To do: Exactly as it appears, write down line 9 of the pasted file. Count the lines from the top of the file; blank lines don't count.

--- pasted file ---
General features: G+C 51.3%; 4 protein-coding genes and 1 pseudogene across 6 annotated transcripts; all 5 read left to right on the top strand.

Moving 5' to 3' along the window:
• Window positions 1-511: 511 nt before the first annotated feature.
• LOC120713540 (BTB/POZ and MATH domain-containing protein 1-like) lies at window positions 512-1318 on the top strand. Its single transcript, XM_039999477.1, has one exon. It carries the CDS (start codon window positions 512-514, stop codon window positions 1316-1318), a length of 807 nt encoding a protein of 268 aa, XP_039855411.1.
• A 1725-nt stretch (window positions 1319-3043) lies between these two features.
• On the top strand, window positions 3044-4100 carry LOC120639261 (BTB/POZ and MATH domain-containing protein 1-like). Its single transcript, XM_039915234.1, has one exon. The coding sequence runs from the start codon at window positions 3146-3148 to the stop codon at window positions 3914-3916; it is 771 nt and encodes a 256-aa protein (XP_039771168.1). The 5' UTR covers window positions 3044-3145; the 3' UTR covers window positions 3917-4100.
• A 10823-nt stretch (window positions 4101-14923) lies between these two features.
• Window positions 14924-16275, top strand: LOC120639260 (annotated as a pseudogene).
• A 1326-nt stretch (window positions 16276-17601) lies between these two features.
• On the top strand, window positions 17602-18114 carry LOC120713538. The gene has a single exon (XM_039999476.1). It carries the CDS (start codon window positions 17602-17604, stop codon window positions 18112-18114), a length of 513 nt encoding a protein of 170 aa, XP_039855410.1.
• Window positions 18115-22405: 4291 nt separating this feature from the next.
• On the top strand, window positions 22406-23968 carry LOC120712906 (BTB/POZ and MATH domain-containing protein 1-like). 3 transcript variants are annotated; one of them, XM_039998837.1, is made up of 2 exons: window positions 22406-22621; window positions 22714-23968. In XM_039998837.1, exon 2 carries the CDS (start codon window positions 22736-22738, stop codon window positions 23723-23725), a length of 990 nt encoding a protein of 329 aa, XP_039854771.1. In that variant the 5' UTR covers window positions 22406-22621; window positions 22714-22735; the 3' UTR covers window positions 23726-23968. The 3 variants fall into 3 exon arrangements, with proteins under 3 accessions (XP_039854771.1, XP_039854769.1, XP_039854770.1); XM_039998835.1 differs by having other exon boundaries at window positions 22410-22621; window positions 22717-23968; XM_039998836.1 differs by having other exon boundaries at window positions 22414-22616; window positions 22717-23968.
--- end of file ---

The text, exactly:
• A 1326-nt stretch (window positions 16276-17601) lies between these two features.